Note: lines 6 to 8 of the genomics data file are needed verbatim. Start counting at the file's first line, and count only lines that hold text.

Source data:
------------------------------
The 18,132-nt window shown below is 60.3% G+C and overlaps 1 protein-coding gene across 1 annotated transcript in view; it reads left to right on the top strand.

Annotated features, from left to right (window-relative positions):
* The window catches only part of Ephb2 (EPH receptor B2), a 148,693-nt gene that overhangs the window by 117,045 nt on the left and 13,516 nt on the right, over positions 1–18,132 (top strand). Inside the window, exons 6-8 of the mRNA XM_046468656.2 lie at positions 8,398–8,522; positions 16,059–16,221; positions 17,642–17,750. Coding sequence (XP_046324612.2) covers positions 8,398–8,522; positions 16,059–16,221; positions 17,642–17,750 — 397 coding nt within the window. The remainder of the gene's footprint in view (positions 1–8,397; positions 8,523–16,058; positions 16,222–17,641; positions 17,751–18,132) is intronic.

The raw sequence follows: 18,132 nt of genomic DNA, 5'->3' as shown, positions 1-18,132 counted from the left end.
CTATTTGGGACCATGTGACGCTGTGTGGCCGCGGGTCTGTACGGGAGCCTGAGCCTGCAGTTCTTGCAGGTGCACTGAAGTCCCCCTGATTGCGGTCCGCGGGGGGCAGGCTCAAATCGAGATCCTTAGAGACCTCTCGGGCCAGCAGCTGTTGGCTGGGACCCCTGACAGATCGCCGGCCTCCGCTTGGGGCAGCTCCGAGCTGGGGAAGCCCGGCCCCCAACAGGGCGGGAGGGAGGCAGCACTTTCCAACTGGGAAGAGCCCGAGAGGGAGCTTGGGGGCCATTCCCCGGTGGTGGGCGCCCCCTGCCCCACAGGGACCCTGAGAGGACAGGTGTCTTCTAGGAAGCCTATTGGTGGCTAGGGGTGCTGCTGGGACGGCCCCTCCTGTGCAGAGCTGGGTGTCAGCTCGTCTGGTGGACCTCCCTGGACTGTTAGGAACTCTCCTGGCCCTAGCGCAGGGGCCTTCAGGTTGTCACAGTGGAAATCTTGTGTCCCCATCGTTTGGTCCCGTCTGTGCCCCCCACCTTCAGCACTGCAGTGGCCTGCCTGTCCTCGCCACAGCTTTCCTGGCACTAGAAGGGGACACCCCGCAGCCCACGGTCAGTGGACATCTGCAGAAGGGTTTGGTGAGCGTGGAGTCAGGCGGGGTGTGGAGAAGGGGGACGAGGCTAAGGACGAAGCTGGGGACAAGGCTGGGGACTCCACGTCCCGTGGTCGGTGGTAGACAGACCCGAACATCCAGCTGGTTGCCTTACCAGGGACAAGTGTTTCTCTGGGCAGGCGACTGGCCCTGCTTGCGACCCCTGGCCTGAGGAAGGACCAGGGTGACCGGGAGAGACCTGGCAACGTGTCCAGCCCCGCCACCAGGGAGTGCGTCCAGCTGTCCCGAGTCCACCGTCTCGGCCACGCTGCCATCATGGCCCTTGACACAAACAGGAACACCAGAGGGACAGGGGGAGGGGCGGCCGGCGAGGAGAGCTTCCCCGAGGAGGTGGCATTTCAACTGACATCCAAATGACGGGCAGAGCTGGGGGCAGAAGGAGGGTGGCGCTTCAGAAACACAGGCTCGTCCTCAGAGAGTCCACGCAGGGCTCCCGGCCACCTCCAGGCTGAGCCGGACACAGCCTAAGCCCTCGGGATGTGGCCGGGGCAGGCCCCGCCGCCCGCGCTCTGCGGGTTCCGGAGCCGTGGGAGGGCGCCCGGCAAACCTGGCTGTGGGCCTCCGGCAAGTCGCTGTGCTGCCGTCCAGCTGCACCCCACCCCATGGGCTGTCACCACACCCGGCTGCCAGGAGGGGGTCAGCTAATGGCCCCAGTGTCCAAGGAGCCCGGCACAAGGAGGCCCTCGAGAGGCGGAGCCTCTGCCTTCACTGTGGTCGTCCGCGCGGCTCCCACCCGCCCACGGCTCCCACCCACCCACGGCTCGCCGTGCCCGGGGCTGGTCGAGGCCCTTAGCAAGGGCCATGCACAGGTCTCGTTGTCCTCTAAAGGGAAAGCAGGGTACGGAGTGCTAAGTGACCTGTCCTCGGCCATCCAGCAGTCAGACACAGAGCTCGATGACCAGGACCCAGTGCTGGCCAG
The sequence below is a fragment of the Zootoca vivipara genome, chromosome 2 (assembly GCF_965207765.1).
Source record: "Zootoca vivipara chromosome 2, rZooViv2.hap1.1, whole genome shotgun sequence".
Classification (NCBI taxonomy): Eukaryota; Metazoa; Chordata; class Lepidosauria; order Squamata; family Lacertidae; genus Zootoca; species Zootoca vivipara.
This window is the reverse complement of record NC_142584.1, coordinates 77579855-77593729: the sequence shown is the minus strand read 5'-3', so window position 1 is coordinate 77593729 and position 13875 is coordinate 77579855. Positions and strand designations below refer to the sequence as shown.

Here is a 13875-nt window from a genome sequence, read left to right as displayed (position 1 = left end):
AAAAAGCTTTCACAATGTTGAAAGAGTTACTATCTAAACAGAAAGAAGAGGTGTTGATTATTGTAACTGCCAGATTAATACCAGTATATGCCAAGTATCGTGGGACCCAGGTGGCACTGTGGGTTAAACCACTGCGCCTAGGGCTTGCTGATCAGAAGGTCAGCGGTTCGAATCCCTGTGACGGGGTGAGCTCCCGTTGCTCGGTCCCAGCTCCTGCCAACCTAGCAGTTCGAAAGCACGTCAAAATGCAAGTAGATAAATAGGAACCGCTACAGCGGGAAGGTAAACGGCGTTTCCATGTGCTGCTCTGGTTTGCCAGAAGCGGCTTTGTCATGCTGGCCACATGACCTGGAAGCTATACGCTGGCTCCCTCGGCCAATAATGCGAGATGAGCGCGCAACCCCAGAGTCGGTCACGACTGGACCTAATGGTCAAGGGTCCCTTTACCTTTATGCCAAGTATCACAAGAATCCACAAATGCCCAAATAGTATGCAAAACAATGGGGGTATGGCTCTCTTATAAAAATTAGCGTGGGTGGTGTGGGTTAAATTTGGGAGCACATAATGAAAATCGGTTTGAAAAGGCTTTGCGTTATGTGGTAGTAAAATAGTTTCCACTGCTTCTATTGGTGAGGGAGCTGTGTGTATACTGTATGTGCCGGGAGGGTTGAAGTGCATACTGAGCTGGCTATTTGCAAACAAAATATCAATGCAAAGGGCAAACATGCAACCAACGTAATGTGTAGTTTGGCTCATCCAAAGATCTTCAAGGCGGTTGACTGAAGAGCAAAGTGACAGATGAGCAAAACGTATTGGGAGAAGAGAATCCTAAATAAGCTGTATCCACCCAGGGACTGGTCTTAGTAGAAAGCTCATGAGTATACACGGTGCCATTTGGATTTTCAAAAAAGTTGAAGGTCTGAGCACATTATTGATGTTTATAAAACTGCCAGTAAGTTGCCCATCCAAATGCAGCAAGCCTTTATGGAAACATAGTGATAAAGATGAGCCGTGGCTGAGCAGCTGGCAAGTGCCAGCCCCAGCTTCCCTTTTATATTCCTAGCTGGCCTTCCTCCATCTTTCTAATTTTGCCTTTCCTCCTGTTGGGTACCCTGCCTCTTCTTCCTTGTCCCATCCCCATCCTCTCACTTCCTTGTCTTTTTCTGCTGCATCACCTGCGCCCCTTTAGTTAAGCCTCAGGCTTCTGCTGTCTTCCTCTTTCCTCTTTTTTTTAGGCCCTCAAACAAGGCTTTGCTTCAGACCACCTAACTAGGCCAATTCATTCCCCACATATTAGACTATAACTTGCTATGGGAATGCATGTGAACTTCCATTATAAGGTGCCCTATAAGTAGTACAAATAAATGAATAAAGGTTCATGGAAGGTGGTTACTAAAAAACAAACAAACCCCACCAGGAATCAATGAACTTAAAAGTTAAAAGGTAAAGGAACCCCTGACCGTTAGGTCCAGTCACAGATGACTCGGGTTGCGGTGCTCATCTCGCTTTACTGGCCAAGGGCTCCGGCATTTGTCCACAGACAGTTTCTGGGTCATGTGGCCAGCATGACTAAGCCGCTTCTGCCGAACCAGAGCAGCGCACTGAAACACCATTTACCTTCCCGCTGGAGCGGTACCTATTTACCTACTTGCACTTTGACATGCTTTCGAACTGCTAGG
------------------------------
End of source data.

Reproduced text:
The sequence below is a fragment of the Zootoca vivipara genome, chromosome 2 (assembly GCF_965207765.1).
Source record: "Zootoca vivipara chromosome 2, rZooViv2.hap1.1, whole genome shotgun sequence".
Classification (NCBI taxonomy): Eukaryota; Metazoa; Chordata; class Lepidosauria; order Squamata; family Lacertidae; genus Zootoca; species Zootoca vivipara.